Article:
The Assets Management Corporation of Nigeria (AMCON) has advised the Chairman of Arik Air, Johnson Arumemi-Ikide, to present a reasonable debt recovery plan in order to recover the airline.
Managing Director of AMCON, Mr Ahmed Kuru, gave the advice at a media interactive session in Lagos State.
The News Agency of Nigeria (NAN) recalls that AMCON, the special debt recovery vehicle of the Federal Government, took over Arik Air in February 2017.
The take over was part of measures to “save” the airline from “imminent collapse” citing gross mismanagement by Arik owners, and debt above N300 billion.
Arumemi-Ikide, in July had attempted to reclaim the airline’s headquarters in Lagos following a Federal High Court ruling that faulted AMCON on transparency, transfer of Arik’s asset to float a new airline, and barring of Arumemi-Ikide from the airline’s facilities.
Arik had on at least two occasions – in 2018 and 2022 – called for amicable settlement of the debt, which were welcome by AMCON and Arik Air (in-receivership) but failed.
Kuru said once there was a reasonable settlement of the debts to AMCON and the banks, the receivership would be terminated and Arik Air Limited returned to its shareholders/owners alongside all documents and securities held by it and the banks.
The managing director said regardless of the campaign of calumny against AMCON, it remained a resolution agency that had always supported businesses and would continue to support them in the overall interest of the Nigerian economy.
He said, “AMCON is a resolution agency of the government, and we look forward to any obligor or debtor that wants to come to discuss repayment plan with us.
“Our doors are always open to resolve debts because that is our primary function and aside from our recovery mandate, AMCON does not have a secret agenda.
“So the challenges of the founder of the airline to recover his airline might seem difficult, but not irredeemable, however, there is always a way out of every situation.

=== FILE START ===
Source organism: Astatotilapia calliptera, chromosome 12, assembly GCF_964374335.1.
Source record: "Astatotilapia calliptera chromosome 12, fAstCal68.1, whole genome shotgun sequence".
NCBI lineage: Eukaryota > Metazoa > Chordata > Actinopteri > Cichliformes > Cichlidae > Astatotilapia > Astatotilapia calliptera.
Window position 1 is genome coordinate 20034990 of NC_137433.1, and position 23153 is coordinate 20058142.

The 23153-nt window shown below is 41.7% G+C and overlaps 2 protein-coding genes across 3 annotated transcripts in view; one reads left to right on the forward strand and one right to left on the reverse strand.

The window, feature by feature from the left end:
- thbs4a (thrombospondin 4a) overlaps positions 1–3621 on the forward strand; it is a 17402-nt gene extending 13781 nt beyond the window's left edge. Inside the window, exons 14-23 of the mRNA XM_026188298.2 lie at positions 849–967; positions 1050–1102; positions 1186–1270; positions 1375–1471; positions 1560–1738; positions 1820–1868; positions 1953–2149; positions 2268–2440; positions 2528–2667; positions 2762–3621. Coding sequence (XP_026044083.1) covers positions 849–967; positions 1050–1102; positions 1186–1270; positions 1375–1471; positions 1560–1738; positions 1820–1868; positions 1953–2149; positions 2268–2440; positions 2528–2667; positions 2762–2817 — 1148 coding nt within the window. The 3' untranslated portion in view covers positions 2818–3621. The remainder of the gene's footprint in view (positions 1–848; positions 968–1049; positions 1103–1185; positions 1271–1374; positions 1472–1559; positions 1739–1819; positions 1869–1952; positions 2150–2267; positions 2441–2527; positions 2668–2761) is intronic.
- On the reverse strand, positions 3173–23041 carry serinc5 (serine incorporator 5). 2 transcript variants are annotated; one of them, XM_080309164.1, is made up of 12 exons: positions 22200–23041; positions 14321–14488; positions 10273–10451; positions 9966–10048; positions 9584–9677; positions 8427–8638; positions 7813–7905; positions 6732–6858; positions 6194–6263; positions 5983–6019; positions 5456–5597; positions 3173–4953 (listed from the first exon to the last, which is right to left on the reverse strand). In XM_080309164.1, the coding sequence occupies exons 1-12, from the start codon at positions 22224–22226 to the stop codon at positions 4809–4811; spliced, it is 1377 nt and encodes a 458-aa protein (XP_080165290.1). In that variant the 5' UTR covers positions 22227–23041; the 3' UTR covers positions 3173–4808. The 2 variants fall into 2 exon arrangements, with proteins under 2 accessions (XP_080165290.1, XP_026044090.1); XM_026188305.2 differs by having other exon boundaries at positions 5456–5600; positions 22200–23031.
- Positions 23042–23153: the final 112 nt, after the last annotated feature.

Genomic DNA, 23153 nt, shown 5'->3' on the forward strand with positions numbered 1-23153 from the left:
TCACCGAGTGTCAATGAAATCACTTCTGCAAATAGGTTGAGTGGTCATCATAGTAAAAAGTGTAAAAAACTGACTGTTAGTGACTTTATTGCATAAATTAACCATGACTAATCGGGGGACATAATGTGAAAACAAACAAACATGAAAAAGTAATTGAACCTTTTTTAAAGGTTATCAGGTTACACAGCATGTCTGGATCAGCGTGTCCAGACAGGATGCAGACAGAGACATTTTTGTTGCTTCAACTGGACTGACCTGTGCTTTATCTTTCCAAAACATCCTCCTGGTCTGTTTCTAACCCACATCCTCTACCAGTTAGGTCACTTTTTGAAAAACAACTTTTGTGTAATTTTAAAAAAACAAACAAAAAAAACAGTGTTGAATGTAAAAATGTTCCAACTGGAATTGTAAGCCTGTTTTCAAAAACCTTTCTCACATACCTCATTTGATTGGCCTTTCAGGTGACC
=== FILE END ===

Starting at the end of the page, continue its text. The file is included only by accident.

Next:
“There must always be a situation of give and take and AMCOM is now ready to sit down with the owners of Arik, if they are ready to agree on what is good for them and the Federal Government.
“When we engage and arrive at an agreement, we will go back to the Central Bank of Nigeria (CBN) as well as the Ministry of Finance (MOF), and share such resolution strategy with them.”
Kuru said it would be recalled that, in the past, AMCON had resolved issues that were more difficult and more complicated than the Arik issue such as the banks, oil and gas, manufacturing sector, real estate, telecommunications, among others.
The managing director, however, said for any resolution to take place, the two parties involved must have an understanding and they should be convinced that there was always a way out.
Kuru worried that since the coming of a new government, there had been a heightened campaign by some AMCON debtors that sought to evoke the emotion of the public to perceive the corporation and its recovery activities from negative optical prism.
The managing director added that most debtors did not mind the huge problem their debts had caused the country.
He stated that those pushing the negative campaign forgot that Arik at the time had about 50 per cent passenger-load before it took over in 2017 under a receivership arrangement.
Kuru said because the government of the day at that time was interested in saving the airline because of its strategic role in aviation sector, felt strongly that the airline must be saved from imminent collapse and national embarrassment.
“At that time the government mandated AMCON to intervene, the airline was not paying staff salary, or insurance, and could not afford to buy aviation fuel to keep the planes flying.
“It was so bad that nobody including some key aviation international partners wanted to do business with Arik among other issues,” he said.
Kuru said before we took over, everything was wrong with Arik as the airline delayed flights for two to three days in a row while its aircraft were being arrested abroad, which was a big embarrassment to the country.
According to him, if AMCON had not stepped in at the time the government asked AMCON to intervene, Arik would have gone under within two weeks.
He said when some of the obligors heard the news of the proposed AMCON sunset, they stopped picking up its calls.
The managing director said, in their mind, they believe AMCON would soon close shop, which would mean that the government would write off the debt.
He stated that the process of winding AMCON down would be a process, affirming that no government would allow any debtor to walk away with the debt. (NAN)